dowser


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Related to dowser: divining rod, Water witching

dows·er

 (dou′zər)
n.
1. A person who uses a divining rod to search for underground water or minerals.
2. A divining rod.

dows•er

(ˈdaʊ zər)

n.
1. Also called dows′ing rod`. divining rod.
2. a person skilled in its use.
[1830–40]
ThesaurusAntonymsRelated WordsSynonymsLegend:
Noun1.dowser - someone who uses a divining rod to find underground water
diviner - someone who claims to discover hidden knowledge with the aid of supernatural powers
2.dowser - forked stick that is said to dip down to indicate underground water or oildowser - forked stick that is said to dip down to indicate underground water or oil
stick - an implement consisting of a length of wood; "he collected dry sticks for a campfire"; "the kid had a candied apple on a stick"
Translations

dowser

[ˈdaʊzəʳ] Nzahorí mf

dowser

nWünschelrutengänger(in) m(f)
References in periodicals archive ?
So Baker fashioned his own dowser with some cardboard, gaffers tape, paint poles and a pair of freshmen with strong shoulders.
The main things learned were that the question must be clear at the outset and the dowser must understand what message his or her tools are giving back.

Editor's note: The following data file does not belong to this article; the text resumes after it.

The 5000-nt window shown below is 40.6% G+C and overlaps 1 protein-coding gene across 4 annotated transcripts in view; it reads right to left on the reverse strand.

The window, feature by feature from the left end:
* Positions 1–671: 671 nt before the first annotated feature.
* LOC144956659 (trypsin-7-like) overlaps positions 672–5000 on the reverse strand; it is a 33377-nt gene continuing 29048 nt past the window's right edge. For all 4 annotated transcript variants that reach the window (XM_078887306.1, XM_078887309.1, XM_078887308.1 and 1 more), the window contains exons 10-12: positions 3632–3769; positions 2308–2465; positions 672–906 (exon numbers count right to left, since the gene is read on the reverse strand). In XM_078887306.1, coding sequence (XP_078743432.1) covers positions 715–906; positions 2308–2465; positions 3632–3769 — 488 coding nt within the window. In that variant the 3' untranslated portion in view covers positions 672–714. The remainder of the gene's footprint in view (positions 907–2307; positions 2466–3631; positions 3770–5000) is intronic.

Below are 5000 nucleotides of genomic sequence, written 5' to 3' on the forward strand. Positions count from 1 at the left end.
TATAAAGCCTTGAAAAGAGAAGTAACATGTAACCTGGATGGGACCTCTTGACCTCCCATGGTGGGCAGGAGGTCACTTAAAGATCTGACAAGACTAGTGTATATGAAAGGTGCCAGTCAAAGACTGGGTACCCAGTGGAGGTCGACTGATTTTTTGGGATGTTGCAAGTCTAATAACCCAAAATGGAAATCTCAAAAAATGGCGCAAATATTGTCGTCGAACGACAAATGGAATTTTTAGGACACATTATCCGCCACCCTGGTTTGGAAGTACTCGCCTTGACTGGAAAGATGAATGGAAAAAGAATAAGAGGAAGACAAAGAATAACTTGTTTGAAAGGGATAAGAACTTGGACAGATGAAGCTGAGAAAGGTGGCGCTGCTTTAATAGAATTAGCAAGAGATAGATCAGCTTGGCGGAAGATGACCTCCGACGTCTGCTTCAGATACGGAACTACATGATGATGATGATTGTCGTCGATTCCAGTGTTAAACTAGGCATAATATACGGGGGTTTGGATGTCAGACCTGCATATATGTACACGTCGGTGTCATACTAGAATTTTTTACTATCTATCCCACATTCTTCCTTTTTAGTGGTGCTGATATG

And even the idea that Ryan Dow has a proper full season in front of him - people overlook what Dowser has actually done for us so far.
From speaking to the boys and Dowser they felt it was a penalty.
Some people swear by having the well location "witched" by a dowser, but scientific studies have shown no increase in success rate.
Energy testing revealed georadiation stress, so an experienced dowser examined the man's bed location, shifting it to a neutral undisturbed location.
When the radiesthesist is localizing a target on the map of a territory, the "connection" between the radiesthetic rod or the pendulum and the target is not physical but semantic (linked by the symbolic map that the dowser sees; Levin, 1999).
These characters--the castrato, the steeplejack, and the father who has lost a daughter--represent a much wider range of other orphans of modernity: a disgruntled piano tuner's wife who gets revenge on a neglectful husband, a school bus driver who is haunted by an accident with a train in which schoolchildren died, a young deer hunter who can never forget his father's suicide, a troubled dowser whose father died by water in a hurricane, a shoeshine man who never speaks but who writes of a single poignant moment of fantasized romance with "the lady with the Spanish boots" (90).
If you were to look closer you would see that he was considered a "sensitive" of some kind, a dowser in the world of strategic thought.
A psychic and a dowser who specialise in locating animals have also become involved.
By the end of 1982, she tried a dowser for geopathic radiation.
A water dowser from Caerphilly was also called out to stop the flames spreading to neighbouring properties.